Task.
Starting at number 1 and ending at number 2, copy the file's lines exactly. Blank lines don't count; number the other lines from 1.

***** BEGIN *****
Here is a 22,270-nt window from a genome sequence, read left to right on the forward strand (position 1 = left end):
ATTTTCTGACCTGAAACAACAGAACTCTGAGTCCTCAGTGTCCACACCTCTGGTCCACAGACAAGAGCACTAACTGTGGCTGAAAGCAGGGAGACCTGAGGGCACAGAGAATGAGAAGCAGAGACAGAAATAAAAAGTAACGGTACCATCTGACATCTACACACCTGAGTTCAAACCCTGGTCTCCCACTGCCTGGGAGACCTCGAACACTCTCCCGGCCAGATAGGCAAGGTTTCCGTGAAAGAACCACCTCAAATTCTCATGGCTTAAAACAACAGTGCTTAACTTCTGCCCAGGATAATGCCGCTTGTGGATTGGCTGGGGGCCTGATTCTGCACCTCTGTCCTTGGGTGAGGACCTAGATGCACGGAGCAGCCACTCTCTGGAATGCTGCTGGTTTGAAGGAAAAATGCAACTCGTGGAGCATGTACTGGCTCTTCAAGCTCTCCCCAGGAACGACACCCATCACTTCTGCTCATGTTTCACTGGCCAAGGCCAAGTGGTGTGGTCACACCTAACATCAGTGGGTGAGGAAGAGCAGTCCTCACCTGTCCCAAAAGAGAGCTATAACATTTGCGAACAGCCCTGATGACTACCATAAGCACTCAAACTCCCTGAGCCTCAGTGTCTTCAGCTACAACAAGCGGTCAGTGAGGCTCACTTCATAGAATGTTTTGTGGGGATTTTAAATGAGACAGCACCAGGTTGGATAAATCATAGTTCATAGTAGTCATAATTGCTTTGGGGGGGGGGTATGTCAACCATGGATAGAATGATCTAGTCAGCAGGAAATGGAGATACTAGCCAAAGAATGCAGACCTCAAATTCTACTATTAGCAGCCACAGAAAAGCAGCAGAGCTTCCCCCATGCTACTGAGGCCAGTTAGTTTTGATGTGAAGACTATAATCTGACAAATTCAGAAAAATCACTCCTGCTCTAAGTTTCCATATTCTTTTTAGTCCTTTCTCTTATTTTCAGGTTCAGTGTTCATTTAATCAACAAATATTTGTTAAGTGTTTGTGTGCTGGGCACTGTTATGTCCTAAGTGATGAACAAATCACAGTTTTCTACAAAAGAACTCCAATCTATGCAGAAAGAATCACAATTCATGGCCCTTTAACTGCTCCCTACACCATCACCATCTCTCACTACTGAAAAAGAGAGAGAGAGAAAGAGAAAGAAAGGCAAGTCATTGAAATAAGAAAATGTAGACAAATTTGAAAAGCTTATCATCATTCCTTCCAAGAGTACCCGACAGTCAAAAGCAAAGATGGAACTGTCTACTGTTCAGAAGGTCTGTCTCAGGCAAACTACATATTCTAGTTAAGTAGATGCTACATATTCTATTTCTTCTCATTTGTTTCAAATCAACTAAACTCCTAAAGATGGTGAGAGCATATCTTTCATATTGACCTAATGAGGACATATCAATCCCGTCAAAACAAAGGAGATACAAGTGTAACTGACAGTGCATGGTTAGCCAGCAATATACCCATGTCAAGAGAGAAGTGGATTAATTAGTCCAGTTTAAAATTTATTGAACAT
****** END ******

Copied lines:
Here is a 22,270-nt window from a genome sequence, read left to right on the forward strand (position 1 = left end):
ATTTTCTGACCTGAAACAACAGAACTCTGAGTCCTCAGTGTCCACACCTCTGGTCCACAGACAAGAGCACTAACTGTGGCTGAAAGCAGGGAGACCTGAGGGCACAGAGAATGAGAAGCAGAGACAGAAATAAAAAGTAACGGTACCATCTGACATCTACACACCTGAGTTCAAACCCTGGTCTCCCACTGCCTGGGAGACCTCGAACACTCTCCCGGCCAGATAGGCAAGGTTTCCGTGAAAGAACCACCTCAAATTCTCATGGCTTAAAACAACAGTGCTTAACTTCTGCCCAGGATAATGCCGCTTGTGGATTGGCTGGGGGCCTGATTCTGCACCTCTGTCCTTGGGTGAGGACCTAGATGCACGGAGCAGCCACTCTCTGGAATGCTGCTGGTTTGAAGGAAAAATGCAACTCGTGGAGCATGTACTGGCTCTTCAAGCTCTCCCCAGGAACGACACCCATCACTTCTGCTCATGTTTCACTGGCCAAGGCCAAGTGGTGTGGTCACACCTAACATCAGTGGGTGAGGAAGAGCAGTCCTCACCTGTCCCAAAAGAGAGCTATAACATTTGCGAACAGCCCTGATGACTACCATAAGCACTCAAACTCCCTGAGCCTCAGTGTCTTCAGCTACAACAAGCGGTCAGTGAGGCTCACTTCATAGAATGTTTTGTGGGGATTTTAAATGAGACAGCACCAGGTTGGATAAATCATAGTTCATAGTAGTCATAATTGCTTTGGGGGGGGGGTATGTCAACCATGGATAGAATGATCTAGTCAGCAGGAAATGGAGATACTAGCCAAAGAATGCAGACCTCAAATTCTACTATTAGCAGCCACAGAAAAGCAGCAGAGCTTCCCCCATGCTACTGAGGCCAGTTAGTTTTGATGTGAAGACTATAATCTGACAAATTCAGAAAAATCACTCCTGCTCTAAGTTTCCATATTCTTTTTAGTCCTTTCTCTTATTTTCAGGTTCAGTGTTCATTTAATCAACAAATATTTGTTAAGTGTTTGTGTGCTGGGCACTGTTATGTCCTAAGTGATGAACAAATCACAGTTTTCTACAAAAGAACTCCAATCTATGCAGAAAGAATCACAATTCATGGCCCTTTAACTGCTCCCTACACCATCACCATCTCTCACTACTGAAAAAGAGAGAGAGAGAAAGAGAAAGAAAGGCAAGTCATTGAAATAAGAAAATGTAGACAAATTTGAAAAGCTTATCATCATTCCTTCCAAGAGTACCCGACAGTCAAAAGCAAAGATGGAACTGTCTACTGTTCAGAAGGTCTGTCTCAGGCAAACTACATATTCTAGTTAAGTAGATGCTACATATTCTATTTCTTCTCATTTGTTTCAAATCAACTAAACTCCTAAAGATGGTGAGAGCATATCTTTCATATTGACCTAATGAGGACATATCAATCCCGTCAAAACAAAGGAGATACAAGTGTAACTGACAGTGCATGGTTAGCCAGCAATATACCCATGTCAAGAGAGAAGTGGATTAATTAGTCCAGTTTAAAATTTATTGAACAT